03.30.2016 | posted 1 year, 10 months ago
Well Suited With Craig Robinson
In the spirit of its tranquil-decadent aesthetic and a legacy setting the stage for cocktails and live music in Tribeca, staff at The Roxy Hotel are exclusively outfitted by bespoke tailor Craig Robinson. The New Mexican-turned-New Yorker counts Interpol, Willem Dafoe and Morgan Freeman among his clientele, and got a kick out of creating the uniforms for one of his favorite hangouts. We got chatting with the lively gentleman to find out more about the collaboration, and elicit his go-to downtown New York institutions.
How did the uniform collaboration with The Roxy Hotel come to life?
The Soho Grand is one of my favorite hotels, and I have been spending time there for more than a decade. We were invited to do a show in the hotel gallery, which is now the Club Room. It was a collection of 20 portraits shot by Rudy Archuleta of New York rock bands in our suits – Interpol, the Ravonettes and Jon Spencer to name a few. Over the years, the idea of making uniforms was talked about, but it never felt like the right time. Once The Roxy and the new club Django opened you could feel the excitement and it was the right time. We had dressed the members of rock bands and created pieces for some movies, so we were very excited to be asked to design the uniforms for the The Roxy. Uniforms are not a easy project to take on…not only is there the duty of dressing for all the personalities and body types, [but] you have to create and design for the setting of a grand stage. It is a stage that is always moving [and] you’re setting an energy and degree of style for the surroundings. Since we are in fact bespoke tailors, we design for a different person every day. We have thousands of patterns and designs from years past, so the project was great in the fact we could research from our own archives.
We took elements of everything from draped red carpet dresses to military captain coats, and created uniforms for a hotel I’ve always wanted to stay in. We have designed the uniforms to be timeless, classic, and graceful yet utilitarian. The project was especially fun, as we are more equipped and far more skilled in manufacturing such garments than we were in the mid-’90s. Although we are renowned for bespoke suits, I started as a womenswear designer and studied draping and manufacturing in Paris for about a year. So stepping into a project that required a lot of women’s pieces was particularly enjoyable, and it was nice to take elements of fine tailoring and put them to work in all the sections of the hotel. The Roxy to me is a very music-inspired hotel, so I feel quite at home to be able to dress its staff. We put together bits and pieces of many different eras to come up with the ideas for the hotel. I trained in Italy for a couple of summers in my 20s, and learned traditional tailoring techniques. Before that, I worked with my mother in making patchwork denim ensembles as a child. All these different influences helped to mold the craft of our label, so you can see how taking a project like a entire hotel was quite exciting for me, personally.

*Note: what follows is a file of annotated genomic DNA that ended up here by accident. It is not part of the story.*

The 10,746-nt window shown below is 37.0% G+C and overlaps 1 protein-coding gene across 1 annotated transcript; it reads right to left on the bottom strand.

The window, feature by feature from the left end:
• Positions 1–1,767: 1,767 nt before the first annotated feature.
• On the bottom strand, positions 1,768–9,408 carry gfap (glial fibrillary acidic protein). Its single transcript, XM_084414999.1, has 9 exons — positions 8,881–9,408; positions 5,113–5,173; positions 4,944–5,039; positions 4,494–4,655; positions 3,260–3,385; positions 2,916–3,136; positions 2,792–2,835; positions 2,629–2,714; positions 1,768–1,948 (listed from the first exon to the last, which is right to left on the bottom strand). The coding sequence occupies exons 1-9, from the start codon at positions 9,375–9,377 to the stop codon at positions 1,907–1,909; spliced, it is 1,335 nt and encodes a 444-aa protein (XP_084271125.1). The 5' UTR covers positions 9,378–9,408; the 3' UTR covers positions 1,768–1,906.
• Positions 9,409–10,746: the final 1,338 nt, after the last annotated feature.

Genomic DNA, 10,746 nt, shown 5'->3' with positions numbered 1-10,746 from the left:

The idea of bespoke tailoring has become a major trend, and people have taken liberties with the word “bespoke”. How would you define true bespoke tailoring?
In my 25 years in the business, I think the word bespoke has become more popular than the actual craft. At one time bespoke meant an agreement between two individuals: you create something beautiful for me and I’ll pay what it costs, made to order. Now you have people saying ‘how much is a bespoke suit?’ Funny, right? It’s like when everyone was saying “couture”, it just lost its meaning. And it’s alright, we don’t live in England, we’re New Yorkers, and I often don’t apply to the golden rules of tailoring. I may have studied overseas, but I didn’t say it was any fun. We honestly wish there were more people doing [bespoke]. It takes me years to train someone. We have consulted for a few brands over the years, but it always becomes more about the idea, the look of a nice a atelier, the Chesterfield sofa, the little bar to serve your clients scotch, and having events. Sounds pretty fun, but at the end of the day people forget that a suit can take 40 man-hours to make. And that’s if nothing goes wrong, in my business everything goes wrong [laughs]. To me the fun is the work, the challenge, the act of physical courage. To say, “We are not in this business because it’s easy, we are in this business because it’s difficult.” To do something well that people can admire, but are not willing to do, that’s fun to me [laughs].
What would you say are the building blocks of a classic New York wardrobe?
I try not to think too much about what people should and should not have in their wardrobe. I feel like I have to think enough [laughs]. If you’re happy, do it; if you’re not, don’t. Trying to philosophize our work never comes out right. There’s so many quotes in all my men’s books: “Bespoke is my religion,”; “Clothes make the man,” [laughs]. Who made that shit up?! When you dress as many men as I do, in some way each one of them inspires you…you learn from one another. We want to give our lives more life, more character, to dress the way we want to work and play, a reflection of who we wish to be, and for that reason it makes me proud to serve them.
Words by Natalie Shukur | For more information, visit www.robinsonbrooklyn.com